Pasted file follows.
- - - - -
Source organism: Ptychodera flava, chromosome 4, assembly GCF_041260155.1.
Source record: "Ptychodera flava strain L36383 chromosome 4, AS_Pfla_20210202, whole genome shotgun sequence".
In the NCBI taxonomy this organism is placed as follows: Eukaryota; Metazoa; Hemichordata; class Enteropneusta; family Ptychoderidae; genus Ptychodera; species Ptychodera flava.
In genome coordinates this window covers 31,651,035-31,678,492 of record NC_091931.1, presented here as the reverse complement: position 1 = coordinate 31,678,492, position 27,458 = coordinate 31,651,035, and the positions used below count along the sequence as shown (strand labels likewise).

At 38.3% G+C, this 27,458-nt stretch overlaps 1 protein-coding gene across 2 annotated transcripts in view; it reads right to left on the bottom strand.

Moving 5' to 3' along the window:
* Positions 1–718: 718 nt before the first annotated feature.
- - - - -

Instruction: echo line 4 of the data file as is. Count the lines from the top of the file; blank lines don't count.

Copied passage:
In genome coordinates this window covers 31,651,035-31,678,492 of record NC_091931.1, presented here as the reverse complement: position 1 = coordinate 31,678,492, position 27,458 = coordinate 31,651,035, and the positions used below count along the sequence as shown (strand labels likewise).